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September 8 - October 10, 2001 at Robert Berman Gallery's D-5 Projects, Santa Monica

by Bill Lasarow

The title of Bill Barminski’s current exhibition speaks volumes: Filter. This artist’s track record is that of a one man MTV studio. His roughly gridded paintings, a Barminski staple for years, are something of a catalogue of rhetorical images, words and symbols selected from commercial culture. Although not part of this show, he has packed much of this content into CD-ROMs that flow the two-dimensional images into virtual spaces that are by turns entertaining, enlightening and nauseating. The lowbrow icons Barminski favors are appropriated, manipulated into nettlesome simulacrums, and repackaged with an undeniable feeling of critical intent. Warhol’s faux-naif embrace of this culture may historically inform Barminski’s work, but it’s the enemy.

The central characters of various cartoons, toys, or ads become the main players here because a series of sculptures fashion their faces into gas masks. You can mentally just see yourself slipping on one of these babies to, uh, filter out the poisons that the culture forcefeeds us--while presenting the features of Bambi, Mickey Mouse, or Elsie the cow to the world of outsiders. Barminski is clearly gearing us up for the Revolution. The masses, outfitted in Disney and Hanna-Barbera attire, can give the media execs a taste of their own medicine.

Let’s return to the new paintings, though, which manage to return us back to the slipstream from which the terror-masks were culled. If there were ever any doubts that there is a hierarchy of visual importance in them the gas masks now banish the notion. A single depiction of one of these starring characters occupies a cell in each panel, supervising the teeming visual rhythms of the whole. Try to resist the temptation to reduce the sheer volume of incident into a singular impression and then stopping. Not that seeing the paintings this way is a waste--the sense of time and space rushing by has the deja vu feeling of revisiting a broad expanse of familiar mental territory. Of course, given the pale colors, the narrow tonal palette, and the compartmentalization, it is equally claustrophobic. This tension is, without question, both crucial and effective to Barminski’s pointed aesthetic critique. But not spending time with the particulars is to miss out on where the artist’s heart really lies.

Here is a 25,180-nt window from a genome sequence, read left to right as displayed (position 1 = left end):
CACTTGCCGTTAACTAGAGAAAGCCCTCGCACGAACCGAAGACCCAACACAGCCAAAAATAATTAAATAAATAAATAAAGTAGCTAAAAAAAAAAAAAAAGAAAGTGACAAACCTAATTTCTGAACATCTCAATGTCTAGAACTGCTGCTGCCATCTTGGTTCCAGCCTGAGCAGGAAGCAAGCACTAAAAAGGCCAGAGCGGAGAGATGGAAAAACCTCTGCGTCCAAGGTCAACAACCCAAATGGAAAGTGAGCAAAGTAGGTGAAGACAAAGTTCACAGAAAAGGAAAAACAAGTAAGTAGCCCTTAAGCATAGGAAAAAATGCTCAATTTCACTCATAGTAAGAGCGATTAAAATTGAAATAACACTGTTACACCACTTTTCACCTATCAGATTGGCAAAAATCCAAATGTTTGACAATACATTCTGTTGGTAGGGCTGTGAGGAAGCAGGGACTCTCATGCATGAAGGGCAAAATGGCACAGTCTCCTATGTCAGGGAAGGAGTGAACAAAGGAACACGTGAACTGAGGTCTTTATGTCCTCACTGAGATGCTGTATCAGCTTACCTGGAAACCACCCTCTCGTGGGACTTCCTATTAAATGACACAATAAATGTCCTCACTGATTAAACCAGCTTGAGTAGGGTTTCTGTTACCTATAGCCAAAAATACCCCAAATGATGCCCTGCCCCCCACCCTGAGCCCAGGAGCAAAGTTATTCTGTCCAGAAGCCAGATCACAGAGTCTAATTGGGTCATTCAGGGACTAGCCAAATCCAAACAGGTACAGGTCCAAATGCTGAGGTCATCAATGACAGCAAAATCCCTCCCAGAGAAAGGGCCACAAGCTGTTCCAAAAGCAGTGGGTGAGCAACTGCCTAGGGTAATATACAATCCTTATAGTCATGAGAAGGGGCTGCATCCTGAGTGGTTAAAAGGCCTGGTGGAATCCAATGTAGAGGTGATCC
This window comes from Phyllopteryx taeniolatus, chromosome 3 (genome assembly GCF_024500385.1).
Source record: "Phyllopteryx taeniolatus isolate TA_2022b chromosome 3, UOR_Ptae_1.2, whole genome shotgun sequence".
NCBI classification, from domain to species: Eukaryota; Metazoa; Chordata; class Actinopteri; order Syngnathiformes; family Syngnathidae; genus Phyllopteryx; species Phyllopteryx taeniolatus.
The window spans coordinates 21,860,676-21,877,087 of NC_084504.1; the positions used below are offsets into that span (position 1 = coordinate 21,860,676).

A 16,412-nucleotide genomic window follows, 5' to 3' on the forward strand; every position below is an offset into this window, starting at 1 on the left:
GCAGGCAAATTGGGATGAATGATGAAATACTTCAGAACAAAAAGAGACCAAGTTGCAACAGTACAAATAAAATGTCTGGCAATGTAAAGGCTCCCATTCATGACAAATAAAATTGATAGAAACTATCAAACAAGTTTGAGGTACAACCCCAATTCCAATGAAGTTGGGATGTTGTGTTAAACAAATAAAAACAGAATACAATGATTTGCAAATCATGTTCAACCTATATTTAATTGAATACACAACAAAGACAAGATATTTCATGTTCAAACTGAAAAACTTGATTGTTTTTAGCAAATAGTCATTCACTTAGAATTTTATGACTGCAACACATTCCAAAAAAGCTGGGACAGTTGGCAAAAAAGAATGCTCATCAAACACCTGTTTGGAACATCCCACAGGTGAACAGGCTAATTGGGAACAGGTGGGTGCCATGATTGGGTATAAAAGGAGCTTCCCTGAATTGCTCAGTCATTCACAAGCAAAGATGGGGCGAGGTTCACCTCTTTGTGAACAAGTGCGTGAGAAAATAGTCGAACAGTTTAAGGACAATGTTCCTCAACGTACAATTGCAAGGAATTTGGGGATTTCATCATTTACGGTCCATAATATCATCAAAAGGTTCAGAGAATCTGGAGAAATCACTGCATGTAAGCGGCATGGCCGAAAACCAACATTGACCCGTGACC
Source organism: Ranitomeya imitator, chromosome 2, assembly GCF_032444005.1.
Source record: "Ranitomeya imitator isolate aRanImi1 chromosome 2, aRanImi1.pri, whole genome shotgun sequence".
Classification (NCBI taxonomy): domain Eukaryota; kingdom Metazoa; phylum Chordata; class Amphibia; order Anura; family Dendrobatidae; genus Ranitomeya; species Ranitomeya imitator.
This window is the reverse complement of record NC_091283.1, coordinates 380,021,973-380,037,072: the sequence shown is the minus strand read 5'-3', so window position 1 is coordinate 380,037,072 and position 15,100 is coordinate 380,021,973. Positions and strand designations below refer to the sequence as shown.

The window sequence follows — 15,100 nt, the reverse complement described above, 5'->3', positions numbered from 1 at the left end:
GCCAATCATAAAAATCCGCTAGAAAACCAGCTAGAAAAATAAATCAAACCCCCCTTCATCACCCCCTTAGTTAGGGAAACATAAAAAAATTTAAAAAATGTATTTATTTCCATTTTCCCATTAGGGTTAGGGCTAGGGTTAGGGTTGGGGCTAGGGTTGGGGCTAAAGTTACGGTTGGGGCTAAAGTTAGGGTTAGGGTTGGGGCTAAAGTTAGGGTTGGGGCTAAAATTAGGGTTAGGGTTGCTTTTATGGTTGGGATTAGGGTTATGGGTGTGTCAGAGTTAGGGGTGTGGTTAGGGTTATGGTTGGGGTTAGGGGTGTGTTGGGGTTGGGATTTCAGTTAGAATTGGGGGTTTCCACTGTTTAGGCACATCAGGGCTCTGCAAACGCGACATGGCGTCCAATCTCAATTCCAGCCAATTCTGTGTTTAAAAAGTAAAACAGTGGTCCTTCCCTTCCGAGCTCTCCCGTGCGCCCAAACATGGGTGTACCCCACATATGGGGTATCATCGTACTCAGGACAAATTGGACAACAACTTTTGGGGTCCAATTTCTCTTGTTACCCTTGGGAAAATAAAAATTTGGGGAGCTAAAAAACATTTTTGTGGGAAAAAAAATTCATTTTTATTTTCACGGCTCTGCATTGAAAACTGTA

For example, take a look at the tire hovering above a pale green, now sainted, Barbie in The Barbie. In The Captain America, heroic workers from an early Chinese Communist propaganda poster are placed to as to salute none other than the good Captain A. In The Fred, above the empty head of a smiling Mr. Flintstone your eye can’t help but register the word “FREEDUM.” The “B” is appropriately missing, but a vertical tower of “F”s make Fred’s name, the misspelling of freedom, not to mention the happy little family waving bye-bye, stick to the front lobe of your brain.

"IBM Blue Mickey", latex
rubber gas mask, 2001.

"The Mickey", enamel and ink
print on wood, 48" x 48". 2001.

"The Fred", enamel and ink
print on wood, 48" x 48". 2001.

"The Barbie", enamel and ink
print on wood, 48" x 48". 2001.

Images also echo within a picture as well as throughout them. Perhaps it is a large bikini-clad model next to a small version of same, together seeming to sidle up to a Dairy Queen vanilla cone. Or a row of small Holiday Inn--sorry, Holiday Gun--signs that pushes your eye back up to a larger view of the same sign. The repetition is like the promotional posters that pop up at construction sites to tout current movies or upcoming concerts. And so on.

There is no denying the relentless forcefulness of what Barminski does, or his ability to involve us in this energetic outpouring of visual and verbal associations. These qualities lend his voice both authority and charm. But the polemical nature at the core of this work is more questionable. One feels led in quite a different direction than the corporate entrepreneurs steer us with such expert-tease. But make no mistake, we are being steered. The truckload of visual information may have started out filtered. But Barminski is his own re-filtration plant. It’s probably just as well that he does his heavy lifting here in the art world. If he were a politician he might be dangerous.